Picture in Time: Blackpool OMO 8

In this latest look at archive photos from the Blackpool Tramway we are again in September 1976 with the subject of our attention this time around being one of the OMO cars, a tram which have been credited with saving the tramway in the 1970s.

By the time the below photo was taken in the September of 1976 OMO 8 had been in service for two years having carried its first passengers in June 1974. Rebuilt from English Electric Railcoach 265/612 it was the eighth of 13 such trams built which helped the tramway to cut it costs with just one crew member required to operate it at quieter periods. 8 had entered service in the Plum and Custard livery but earlier in 1976 had received this Red and Cream version instead. The car was withdrawn in May 1992 and has been preserved by what is now known as the Fylde Transport Trust. Despite a brief period of operation in 2010 it is currently stored requiring further workshop attention.

This photo shows 8 and the Tower on Blackpool’s Golden Mile. The tram is off south to Starr Gate. Woolworth’s Café is advertised on the clock tower on the Woolworth’s store. Now converted into a Wetherspoon’s who would have thought that possible in 1976?

Photograph by Donald Brooks

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1 Response to Picture in Time: Blackpool OMO 8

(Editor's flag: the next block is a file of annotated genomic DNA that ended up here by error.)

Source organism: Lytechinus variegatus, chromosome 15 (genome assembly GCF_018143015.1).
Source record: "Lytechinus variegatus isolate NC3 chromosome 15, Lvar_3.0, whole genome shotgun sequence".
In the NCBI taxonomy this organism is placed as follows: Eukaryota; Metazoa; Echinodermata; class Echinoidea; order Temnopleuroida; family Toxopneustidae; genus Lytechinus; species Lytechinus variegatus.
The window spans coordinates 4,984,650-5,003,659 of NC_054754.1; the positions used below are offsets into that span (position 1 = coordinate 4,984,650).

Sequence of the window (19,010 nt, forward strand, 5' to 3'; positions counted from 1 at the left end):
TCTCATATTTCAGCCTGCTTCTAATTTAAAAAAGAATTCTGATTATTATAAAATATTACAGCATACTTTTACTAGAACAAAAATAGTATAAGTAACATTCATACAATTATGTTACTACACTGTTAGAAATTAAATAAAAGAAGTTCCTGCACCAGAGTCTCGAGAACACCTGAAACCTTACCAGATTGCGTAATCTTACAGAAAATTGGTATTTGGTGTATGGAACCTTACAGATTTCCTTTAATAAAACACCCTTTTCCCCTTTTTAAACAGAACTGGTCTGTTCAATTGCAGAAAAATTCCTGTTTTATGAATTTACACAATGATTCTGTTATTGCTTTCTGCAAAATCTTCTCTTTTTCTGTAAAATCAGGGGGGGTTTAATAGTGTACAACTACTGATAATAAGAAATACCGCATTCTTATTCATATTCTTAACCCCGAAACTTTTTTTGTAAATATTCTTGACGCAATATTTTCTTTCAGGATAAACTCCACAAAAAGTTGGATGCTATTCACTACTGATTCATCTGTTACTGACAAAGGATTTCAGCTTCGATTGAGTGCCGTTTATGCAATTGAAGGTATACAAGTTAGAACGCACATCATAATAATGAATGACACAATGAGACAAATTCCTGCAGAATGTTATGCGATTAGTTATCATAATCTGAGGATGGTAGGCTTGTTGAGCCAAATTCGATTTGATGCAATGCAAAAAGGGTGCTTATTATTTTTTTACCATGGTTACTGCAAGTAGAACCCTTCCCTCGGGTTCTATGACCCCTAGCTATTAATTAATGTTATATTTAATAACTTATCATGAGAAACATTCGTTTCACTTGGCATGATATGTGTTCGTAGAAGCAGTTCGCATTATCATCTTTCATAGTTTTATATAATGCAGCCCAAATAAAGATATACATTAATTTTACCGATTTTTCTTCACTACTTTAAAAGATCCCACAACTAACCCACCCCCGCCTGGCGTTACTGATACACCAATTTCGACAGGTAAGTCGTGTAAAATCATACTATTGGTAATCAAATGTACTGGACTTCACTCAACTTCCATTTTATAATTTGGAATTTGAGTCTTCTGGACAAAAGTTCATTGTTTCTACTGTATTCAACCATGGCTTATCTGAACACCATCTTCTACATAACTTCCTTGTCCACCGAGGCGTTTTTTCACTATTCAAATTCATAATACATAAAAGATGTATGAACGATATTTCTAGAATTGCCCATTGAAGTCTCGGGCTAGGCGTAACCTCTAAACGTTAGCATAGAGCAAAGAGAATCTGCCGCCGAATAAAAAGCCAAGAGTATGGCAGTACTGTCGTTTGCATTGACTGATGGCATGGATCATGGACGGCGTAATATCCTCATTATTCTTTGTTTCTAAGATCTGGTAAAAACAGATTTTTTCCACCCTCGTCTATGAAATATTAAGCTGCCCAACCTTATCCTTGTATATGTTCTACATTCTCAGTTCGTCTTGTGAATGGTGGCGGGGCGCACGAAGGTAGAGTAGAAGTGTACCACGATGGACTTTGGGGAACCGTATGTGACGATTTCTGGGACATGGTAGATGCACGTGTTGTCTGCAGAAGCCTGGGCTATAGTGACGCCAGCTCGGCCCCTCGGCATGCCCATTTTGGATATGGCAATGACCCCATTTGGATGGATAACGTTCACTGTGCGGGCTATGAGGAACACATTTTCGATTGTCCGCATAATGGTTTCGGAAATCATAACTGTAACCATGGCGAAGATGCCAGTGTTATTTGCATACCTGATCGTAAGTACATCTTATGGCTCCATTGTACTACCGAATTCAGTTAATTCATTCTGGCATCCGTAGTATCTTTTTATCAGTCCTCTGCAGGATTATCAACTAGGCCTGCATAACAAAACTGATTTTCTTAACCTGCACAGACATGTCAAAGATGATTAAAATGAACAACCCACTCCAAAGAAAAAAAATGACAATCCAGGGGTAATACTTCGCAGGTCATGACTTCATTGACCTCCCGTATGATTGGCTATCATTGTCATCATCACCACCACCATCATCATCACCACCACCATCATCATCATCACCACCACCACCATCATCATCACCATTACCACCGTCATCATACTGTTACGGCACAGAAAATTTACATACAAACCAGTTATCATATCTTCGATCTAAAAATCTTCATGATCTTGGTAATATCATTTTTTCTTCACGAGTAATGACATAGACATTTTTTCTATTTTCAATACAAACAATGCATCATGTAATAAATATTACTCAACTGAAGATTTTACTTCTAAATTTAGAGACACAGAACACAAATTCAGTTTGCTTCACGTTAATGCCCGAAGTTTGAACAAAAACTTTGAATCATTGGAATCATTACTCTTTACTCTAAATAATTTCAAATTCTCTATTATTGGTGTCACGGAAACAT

1. nostalgicyetprogressive says:

    I recall first encountering this car in 1974 when it looked really superb in ‘Plum and Custard’ and was delighted to seen it restored to a close approximation of this livery in 2010; even more so to enjoy a promenade trip on it in November of that same year. Of all the trams selected to remain at Rigby Road and undergo restoration, this must surely be a prime candidate. Probably second in importance only to the Balloons when it came to the survival of the Blackpool Tramway in the 1970s, this class of tram really does merit representation in Blackpool’s Heritage fleet and in the original livery, which is so striking and unique.

    While it is true that the second livery and its variations weathered better on the Blackpool promenade and did look smart, a tram which is part of a heritage operation will not be worked anywhere nearly as hard as when in regular passenger service. For this reason too, the overhang at either end beyond the bogies should prove less of an issue. Of course, the main reason for allowing this tram a future is that it is the only one of its kind realistically capable of being restored within a feasible budget and time scale, even so being costly and greatly time-consuming. From what I understand of the condition of car 5 at Clay Cross, it would require more of a miracle to return that one to service and of course 7 has been transformed irrevocably, although it is a great tram in its own right. All of this makes OMO 8 very special indeed.

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